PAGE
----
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2020 Presidential Preference Primary
March 17, 2020
Official Election Results

Frequently Asked Questions (Español)

What is the Presidential Preference Primary (PPP)?

  • The Presidential Preference Primary Election (PPP) is part of the presidential nominating process for Florida’s major political parties. Voters registered with those parties express their preference for the presidential candidate they would like to see representing their party on the General Election ballot in November.

    After the PPP, designated political party delegates from Florida formally nominate the preferred presidential candidate at the respective party’s national convention. These national conventions are typically held in July or August. Based on the party rules, the party decides at the convention which presidential candidate will represent the party on the General Election ballot.

When is the Presidential Preference Primary (PPP)?

  • Florida’s PPP is on March 17, 2020. The deadline to register to vote or update party affiliation was February 18, 2020. Eligible voters can vote by mail, by voting early, or by voting at the polls on Election Day.

Who can vote in the Presidential Preference Primary (PPP)?

  • Florida’s Presidential Preference Primary is a closed-primary election. This means that you must be a registered with one of Florida’s major political parties in order to be eligible to vote for one of the party’s nominees in the PPP.

    For detailed information regarding county, municipal and other local contests, please contact your county Supervisor of Elections office.

Why are there still names on the 2020 Florida Presidential Preference Primary (PPP) ballot for party candidate nominees who have “dropped out or “suspended” their campaigns?

  • When a candidate nominee reportedly “drops out” or “suspends” a campaign, it does not necessarily mean the end of a campaign or mean the same thing as a notice of withdrawal.

    In Florida, presidential candidate nominees for the major political parties had until December 9, 2019 to formally withdraw their names from being placed on the PPP ballot. (See Section 103.101(3), Florida Statutes). The Secretary of State certified on December 11, 2019 all the names of the candidate nominees to appear on the respective party’s PPP ballot.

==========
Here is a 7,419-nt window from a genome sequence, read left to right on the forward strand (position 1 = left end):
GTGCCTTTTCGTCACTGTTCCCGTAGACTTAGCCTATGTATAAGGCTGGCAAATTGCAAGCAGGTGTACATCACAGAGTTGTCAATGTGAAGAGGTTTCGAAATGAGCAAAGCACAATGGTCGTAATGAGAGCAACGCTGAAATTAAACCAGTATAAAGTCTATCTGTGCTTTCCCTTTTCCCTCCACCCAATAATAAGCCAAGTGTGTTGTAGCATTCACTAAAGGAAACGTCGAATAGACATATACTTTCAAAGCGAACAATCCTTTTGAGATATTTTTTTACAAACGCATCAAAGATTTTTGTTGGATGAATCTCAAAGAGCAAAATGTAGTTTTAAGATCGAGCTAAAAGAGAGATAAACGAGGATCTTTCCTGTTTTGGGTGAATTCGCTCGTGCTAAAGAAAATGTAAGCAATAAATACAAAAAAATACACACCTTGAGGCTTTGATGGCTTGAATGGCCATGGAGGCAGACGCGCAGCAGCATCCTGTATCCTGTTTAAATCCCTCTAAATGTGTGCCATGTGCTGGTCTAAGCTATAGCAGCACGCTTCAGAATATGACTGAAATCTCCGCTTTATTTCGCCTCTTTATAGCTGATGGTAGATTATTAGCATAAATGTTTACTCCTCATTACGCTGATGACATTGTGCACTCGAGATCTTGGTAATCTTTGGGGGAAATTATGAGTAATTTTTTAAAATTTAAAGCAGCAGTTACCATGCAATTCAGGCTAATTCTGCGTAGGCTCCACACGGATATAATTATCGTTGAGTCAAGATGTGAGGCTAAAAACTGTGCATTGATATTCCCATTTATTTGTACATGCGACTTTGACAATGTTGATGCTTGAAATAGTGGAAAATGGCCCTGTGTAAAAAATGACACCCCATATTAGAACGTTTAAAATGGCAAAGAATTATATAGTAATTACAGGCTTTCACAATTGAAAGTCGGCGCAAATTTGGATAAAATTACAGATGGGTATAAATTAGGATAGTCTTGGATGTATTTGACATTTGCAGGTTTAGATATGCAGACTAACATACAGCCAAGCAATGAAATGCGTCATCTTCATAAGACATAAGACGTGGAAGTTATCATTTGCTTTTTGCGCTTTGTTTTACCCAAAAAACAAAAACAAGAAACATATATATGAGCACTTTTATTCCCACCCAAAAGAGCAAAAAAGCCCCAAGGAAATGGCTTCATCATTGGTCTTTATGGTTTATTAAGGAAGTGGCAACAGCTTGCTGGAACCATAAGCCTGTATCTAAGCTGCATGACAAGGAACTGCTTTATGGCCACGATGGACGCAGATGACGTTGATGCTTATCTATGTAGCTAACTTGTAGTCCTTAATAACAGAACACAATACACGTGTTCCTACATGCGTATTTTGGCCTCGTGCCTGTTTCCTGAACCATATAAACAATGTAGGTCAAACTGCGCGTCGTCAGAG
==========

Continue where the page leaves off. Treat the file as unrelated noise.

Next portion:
Do voters get notified if a party candidate nominee officially withdraws from the Presidential Preference Primary (PPP) in Florida?

  • Supervisors of Elections may provide notice to the voter with a vote-by-mail ballot or at the polls after a candidate has withdrawn, been disqualified, or passed away. The deadline to officially withdraw from the Presidential Preference Primary Election was December 9, 2019. The Department of State has not received any written notice of withdrawal since the names on the party ballot were certified. Even if a presidential candidate nominee were to file a withdrawal at this time, it is too late for the name to be removed from the ballot.

Do votes cast for party candidate nominees who have suspended their campaigns still get counted?

  • Any votes cast for a party candidate nominee whose name is on the ballot will be counted and reported in the election results.

Can I cast another vote-by-mail ballot if I voted for a party candidate nominee who has “dropped out” or “suspended” his or her campaign?

  • Once a voter votes in person or a Supervisor of Elections receives a voted vote-by-mail ballot, the ballot is deemed cast. The voter cannot vote again.

Can I change my party affiliation for the Presidential Preference Primary (PPP)?

  • The deadline to change party affiliation to be in effect for the 2020 Presidential Preference Primary was February 18, 2020.

How many active registered voters are there in Florida? How many voters are eligible to vote in the Presidential Preference Primary?

  • Book closing reports contain aggregated data on the number of active registered voters in Florida as of the registration deadline for the upcoming election. For the Presidential Preference Primary Election, the latest book closing report shows there are 13,701,765 total active registered voters in Florida as of February 18, 2020.

    While not all active registered voters are eligible to vote on party contests on a party’s Presidential Preference Primary Ballot, additional contests may appear on the ballot in one or more county jurisdictions for which all voters in that jurisdiction may vote regardless of party affiliation.

    For additional book closing reports by county, party affiliation, and race, please click here.

Florida Department of State

Division of Elections

Room 316, R.A.Gray Building, 500 S.Bronough Street
Tallahassee, FL 32399-0250